The European Court of Justice (ECJ) has ruled that a defendant who infringes an EU trade mark (EUTM) by advertising or offering counterfeit goods for sale online may be sued in the country targeted by the website.
Generally, EUTM infringement proceedings must be brought before the courts of the EU member state in which a defendant is domiciled (Article 97(1), EUTM Regulation (207/2009/EC)) (EUTM Regulation) (Article 97(1)). EUTM infringement proceedings can also, as an alternative, be brought before the courts of the member state in which the act of infringement has been committed or threatened (Article 97(5), EUTM Regulation) (Article 97(5)).
The extent of the territorial jurisdiction of the court differs according to the basis chosen. When the infringement action is based on the defendant's domicile, jurisdiction potentially covers acts of infringement committed throughout the EU, whereas, when the action is based on Article 97(5), the action is restricted to acts of infringement committed or threatened within the member state where the court before which the action is brought is situated.
The ECJ has ruled that EUTM infringement acts consisting of online advertising and offers for sale were committed in the territory where the consumers or traders targeted are located, even if the defendant, online servers and products are located elsewhere (L'Oréal and Others News brief "L’Oréal v eBay: good news for brand owners", www.practicallaw.com/9-507-0026).
A is a UK company which manufactures and sells audio equipment. H is a Spanish company which sells and supplies audio equipment.
A sued H in the UK for infringement of its EUTM, alleging that H had offered for sale to UK consumers imitations of A's goods bearing a sign identical or similar to the EUTM and had advertised those products on H's website and social media accounts.
The Intellectual Property Enterprise Court (IPEC) refused to accept jurisdiction in relation to infringement of A's EUTM (see News brief "Jurisdiction over online EUTM infringement: the ECJ hits the target", www.practicallaw.com/w-022-1254). It held that, under Article 97(5), only the courts in Spain had jurisdiction, as Spain was the country of H's domicile and also the country where the act of infringement (taking steps to put a sign on a website) was committed.
A appealed. The Court of Appeal referred the question of jurisdiction to the ECJ.
The ECJ ruled that, under Article 97(5), an EUTM owner could bring infringement proceedings against a third party for unauthorised use of a sign identical to that EUTM in advertising and offers for sale displayed electronically for identical or similar products to those for which the EUTM was registered, before an EUTM court of the member state where the consumers or traders to whom that advertising and those offers for sale were directed were located. This was the case even if the third party took decisions and steps necessary to bring about the electronic display in another member state.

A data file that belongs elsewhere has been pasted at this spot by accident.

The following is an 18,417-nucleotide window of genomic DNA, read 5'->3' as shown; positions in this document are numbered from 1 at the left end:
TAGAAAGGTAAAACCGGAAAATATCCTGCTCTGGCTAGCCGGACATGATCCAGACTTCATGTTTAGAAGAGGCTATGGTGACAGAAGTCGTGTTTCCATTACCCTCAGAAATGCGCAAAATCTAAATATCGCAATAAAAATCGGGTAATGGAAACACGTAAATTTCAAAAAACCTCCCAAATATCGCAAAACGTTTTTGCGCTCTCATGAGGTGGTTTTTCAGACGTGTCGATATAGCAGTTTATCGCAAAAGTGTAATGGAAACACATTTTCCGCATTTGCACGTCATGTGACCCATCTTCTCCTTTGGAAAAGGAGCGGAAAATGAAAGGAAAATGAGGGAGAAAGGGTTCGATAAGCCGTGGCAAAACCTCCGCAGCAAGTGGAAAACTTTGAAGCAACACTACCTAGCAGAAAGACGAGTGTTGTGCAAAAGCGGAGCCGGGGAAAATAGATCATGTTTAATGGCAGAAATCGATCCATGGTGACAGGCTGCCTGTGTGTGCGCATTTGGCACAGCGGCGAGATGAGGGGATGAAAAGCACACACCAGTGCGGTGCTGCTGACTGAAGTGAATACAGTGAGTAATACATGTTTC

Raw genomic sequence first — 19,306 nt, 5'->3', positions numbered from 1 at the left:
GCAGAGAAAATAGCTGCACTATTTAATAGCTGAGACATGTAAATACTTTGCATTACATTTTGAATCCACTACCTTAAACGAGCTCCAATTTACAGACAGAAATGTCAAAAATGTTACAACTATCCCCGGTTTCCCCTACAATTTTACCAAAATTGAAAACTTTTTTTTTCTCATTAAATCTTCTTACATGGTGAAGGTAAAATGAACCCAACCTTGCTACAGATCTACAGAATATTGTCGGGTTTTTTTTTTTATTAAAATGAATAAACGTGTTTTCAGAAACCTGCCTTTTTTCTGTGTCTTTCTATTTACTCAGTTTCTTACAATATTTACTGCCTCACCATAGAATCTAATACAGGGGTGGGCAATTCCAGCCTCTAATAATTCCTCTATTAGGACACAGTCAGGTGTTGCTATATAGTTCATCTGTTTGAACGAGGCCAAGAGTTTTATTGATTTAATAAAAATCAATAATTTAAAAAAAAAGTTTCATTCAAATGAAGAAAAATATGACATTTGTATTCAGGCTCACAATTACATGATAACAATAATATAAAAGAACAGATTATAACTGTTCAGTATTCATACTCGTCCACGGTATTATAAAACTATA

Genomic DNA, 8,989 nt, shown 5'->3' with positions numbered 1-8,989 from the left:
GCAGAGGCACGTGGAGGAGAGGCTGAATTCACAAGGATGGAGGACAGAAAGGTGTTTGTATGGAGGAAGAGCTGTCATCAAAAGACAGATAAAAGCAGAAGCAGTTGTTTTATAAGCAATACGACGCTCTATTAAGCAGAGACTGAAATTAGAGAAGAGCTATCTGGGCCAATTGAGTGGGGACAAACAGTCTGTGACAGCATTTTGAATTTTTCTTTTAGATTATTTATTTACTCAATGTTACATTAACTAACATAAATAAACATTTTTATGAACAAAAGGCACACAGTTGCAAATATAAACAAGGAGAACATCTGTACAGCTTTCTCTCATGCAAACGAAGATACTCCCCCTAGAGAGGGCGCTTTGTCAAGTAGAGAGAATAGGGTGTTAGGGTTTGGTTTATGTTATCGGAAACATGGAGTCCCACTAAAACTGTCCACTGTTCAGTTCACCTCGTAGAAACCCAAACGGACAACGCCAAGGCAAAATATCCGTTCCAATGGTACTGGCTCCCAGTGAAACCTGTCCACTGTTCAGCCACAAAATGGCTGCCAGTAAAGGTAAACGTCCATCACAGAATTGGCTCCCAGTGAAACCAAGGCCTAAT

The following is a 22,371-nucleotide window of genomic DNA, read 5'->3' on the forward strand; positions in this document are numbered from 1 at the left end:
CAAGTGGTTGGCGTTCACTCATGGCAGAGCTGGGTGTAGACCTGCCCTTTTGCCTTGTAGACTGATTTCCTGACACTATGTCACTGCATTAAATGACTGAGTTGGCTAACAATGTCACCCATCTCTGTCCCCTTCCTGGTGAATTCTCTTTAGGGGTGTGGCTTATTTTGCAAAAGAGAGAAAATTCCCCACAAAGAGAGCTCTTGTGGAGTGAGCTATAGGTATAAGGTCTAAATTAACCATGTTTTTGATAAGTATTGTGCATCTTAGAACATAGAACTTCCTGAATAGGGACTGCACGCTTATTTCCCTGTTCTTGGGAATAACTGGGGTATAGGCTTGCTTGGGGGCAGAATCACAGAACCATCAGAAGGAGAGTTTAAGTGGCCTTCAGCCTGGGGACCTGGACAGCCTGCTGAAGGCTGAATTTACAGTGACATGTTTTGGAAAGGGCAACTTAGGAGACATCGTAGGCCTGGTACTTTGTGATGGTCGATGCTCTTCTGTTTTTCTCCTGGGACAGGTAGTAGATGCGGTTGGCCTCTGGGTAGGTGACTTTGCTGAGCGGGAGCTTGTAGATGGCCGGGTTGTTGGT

If Article 97(5) was not interpreted in this way, a defendant would only have to ensure that the territory where they set up their website and activated the display of their advertising and offers for sale was the same as that in which it was established, to prevent EUTM owners from resorting to Article 97(5) as an alternative to Article 97(1).
It was for the national referring court to decide whether the advertising and offers for sale on the website and platforms in issue were targeted at UK consumers or traders, on the basis of factors such as the details about the geographical areas where the products were to be delivered.
While the ECJ has ruled on matters of international jurisdiction relating to online infringements of national trade marks and offline infringements of EUTMs, this is the first time that the court has ruled on international jurisdiction in an online EUTM infringement case. The court has extended the interpretation of Article 97(5) further than its literal wording, which does not specifically refer to a targeting requirement, although the EUTM Regulation defines infringement as acts of advertising and offers of sale which may indirectly refer to targeting. A territorial limitation to the place of the causal events would also make little sense in the light of the contrast between full jurisdiction based on the defendant's domicile and the territorially limited jurisdiction based on place of infringement.
The ECJ's reliance on L'Oreal, a case concerning the applicability of EUTM regulations to an online platform established outside the territory of the EU, rather than, as here, the determination of jurisdiction as between member states, is questionable.
Case: AMS Neve and others v Heritage Audio SL and others C-172/18.
First published in the November issue of PLC Magazine and reproduced with the kind permission of the publishers. Subscription enquiries 020 7202 1200